This past summer, the global trade regime finalized details for a revolution in African agriculture. Under a pending draft protocol on intellectual property rights, the trade bodies sponsoring the African Continental Free Trade Area seek to lock all 54 African nations into a proprietary and punitive model of food cultivation, one that aims to supplant farmer traditions and practices that have endured on the continent for millennia.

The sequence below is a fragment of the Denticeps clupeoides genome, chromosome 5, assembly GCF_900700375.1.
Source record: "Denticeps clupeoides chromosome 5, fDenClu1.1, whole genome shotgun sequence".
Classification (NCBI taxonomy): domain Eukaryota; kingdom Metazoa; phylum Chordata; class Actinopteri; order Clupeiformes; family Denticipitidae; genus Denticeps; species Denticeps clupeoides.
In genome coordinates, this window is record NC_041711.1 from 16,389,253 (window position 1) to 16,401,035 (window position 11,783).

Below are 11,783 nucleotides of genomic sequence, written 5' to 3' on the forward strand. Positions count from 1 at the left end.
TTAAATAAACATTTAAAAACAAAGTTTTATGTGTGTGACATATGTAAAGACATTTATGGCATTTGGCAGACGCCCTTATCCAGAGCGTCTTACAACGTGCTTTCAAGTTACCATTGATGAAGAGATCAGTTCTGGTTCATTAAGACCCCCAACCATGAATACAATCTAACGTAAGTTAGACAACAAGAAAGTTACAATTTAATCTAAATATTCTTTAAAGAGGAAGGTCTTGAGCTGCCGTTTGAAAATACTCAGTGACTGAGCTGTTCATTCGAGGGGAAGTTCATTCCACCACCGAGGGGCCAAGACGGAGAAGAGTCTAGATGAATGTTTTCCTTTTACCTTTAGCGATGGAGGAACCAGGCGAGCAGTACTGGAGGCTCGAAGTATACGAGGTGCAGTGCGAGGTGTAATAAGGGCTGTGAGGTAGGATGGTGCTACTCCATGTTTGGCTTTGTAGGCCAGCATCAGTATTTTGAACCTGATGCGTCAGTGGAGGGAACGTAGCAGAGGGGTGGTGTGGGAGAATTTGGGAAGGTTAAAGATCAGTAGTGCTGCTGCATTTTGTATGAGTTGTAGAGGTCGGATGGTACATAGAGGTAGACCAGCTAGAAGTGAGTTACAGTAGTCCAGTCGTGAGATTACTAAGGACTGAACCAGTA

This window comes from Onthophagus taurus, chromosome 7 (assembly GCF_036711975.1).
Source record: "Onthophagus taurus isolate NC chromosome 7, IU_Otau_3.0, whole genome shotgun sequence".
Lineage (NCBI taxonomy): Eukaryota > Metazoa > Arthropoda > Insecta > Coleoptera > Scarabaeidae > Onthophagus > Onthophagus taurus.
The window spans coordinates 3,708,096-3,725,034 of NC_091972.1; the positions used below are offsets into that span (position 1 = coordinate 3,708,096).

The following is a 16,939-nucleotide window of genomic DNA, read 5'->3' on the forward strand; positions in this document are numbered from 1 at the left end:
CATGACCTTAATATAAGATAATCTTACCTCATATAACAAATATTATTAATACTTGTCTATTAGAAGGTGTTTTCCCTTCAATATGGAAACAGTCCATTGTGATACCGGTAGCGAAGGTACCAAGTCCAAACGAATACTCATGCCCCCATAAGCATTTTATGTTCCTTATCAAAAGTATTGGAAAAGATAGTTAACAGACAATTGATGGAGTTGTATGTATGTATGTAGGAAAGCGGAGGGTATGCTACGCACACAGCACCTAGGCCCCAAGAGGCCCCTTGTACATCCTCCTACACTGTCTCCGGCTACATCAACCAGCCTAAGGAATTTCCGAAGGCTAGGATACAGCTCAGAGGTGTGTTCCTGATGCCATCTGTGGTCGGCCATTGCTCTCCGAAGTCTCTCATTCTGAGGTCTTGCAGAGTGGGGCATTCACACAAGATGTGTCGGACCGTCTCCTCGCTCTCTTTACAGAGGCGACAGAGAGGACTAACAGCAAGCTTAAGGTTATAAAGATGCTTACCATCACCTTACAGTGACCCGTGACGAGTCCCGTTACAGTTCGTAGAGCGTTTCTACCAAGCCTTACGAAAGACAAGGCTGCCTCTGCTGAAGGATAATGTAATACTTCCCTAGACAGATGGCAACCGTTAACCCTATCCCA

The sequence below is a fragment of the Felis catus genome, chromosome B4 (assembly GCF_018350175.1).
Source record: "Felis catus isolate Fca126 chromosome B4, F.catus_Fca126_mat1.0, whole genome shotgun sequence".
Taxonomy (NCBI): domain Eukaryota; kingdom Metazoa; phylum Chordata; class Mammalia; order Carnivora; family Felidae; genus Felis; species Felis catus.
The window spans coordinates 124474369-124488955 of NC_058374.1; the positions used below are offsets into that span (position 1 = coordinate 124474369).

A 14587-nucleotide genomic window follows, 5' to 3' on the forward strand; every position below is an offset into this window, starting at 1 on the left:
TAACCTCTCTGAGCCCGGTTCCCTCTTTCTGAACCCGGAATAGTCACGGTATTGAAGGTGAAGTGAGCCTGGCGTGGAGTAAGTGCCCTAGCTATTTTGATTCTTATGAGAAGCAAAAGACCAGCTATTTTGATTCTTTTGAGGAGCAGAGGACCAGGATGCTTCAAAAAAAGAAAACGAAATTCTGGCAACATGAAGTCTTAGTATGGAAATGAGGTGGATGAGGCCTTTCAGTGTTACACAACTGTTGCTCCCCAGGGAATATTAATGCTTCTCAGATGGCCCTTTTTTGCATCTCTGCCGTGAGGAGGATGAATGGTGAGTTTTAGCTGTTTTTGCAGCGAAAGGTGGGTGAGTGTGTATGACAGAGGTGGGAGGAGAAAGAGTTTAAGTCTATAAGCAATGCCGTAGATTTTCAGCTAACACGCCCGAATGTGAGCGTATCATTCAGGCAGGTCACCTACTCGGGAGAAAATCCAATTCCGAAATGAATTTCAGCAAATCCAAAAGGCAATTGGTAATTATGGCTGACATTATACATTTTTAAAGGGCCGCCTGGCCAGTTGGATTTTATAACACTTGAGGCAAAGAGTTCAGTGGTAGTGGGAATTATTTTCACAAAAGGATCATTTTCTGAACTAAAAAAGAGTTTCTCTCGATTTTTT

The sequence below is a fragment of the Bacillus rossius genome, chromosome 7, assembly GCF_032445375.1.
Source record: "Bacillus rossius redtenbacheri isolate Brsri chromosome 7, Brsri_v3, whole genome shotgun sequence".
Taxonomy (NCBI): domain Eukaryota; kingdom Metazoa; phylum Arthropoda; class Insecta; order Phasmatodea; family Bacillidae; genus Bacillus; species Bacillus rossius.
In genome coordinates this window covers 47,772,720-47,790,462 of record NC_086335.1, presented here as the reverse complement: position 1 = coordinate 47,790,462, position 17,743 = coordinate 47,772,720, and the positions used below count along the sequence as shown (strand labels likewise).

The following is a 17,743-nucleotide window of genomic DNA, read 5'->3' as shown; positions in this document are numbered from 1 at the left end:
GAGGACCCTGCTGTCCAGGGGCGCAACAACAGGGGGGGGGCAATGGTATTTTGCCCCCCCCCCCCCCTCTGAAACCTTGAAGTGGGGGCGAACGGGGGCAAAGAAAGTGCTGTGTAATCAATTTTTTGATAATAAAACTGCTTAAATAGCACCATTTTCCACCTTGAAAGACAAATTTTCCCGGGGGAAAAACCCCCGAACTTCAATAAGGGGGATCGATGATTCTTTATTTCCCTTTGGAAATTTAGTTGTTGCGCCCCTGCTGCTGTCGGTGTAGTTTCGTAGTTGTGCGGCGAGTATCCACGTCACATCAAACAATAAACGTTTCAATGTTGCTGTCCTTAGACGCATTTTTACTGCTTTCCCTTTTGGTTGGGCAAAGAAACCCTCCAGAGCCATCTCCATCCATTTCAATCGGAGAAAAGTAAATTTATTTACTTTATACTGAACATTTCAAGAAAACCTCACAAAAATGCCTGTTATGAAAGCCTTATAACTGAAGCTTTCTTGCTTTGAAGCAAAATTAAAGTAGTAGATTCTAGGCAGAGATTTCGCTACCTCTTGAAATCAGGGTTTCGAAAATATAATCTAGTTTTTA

A primary target is the farmers’ recognized human right to save, share, and cultivate seeds and crops according to personal and community needs. By allowing corporate property rights to supersede local seed management, the protocol is the latest front in a global battle over the future of food. Based on draft laws written more than three decades ago in Geneva by Western seed companies, the new generation of agricultural reforms seeks to institute legal and financial penalties throughout the African Union for farmers who fail to adopt foreign-engineered seeds protected by patents, including genetically modified versions of native seeds.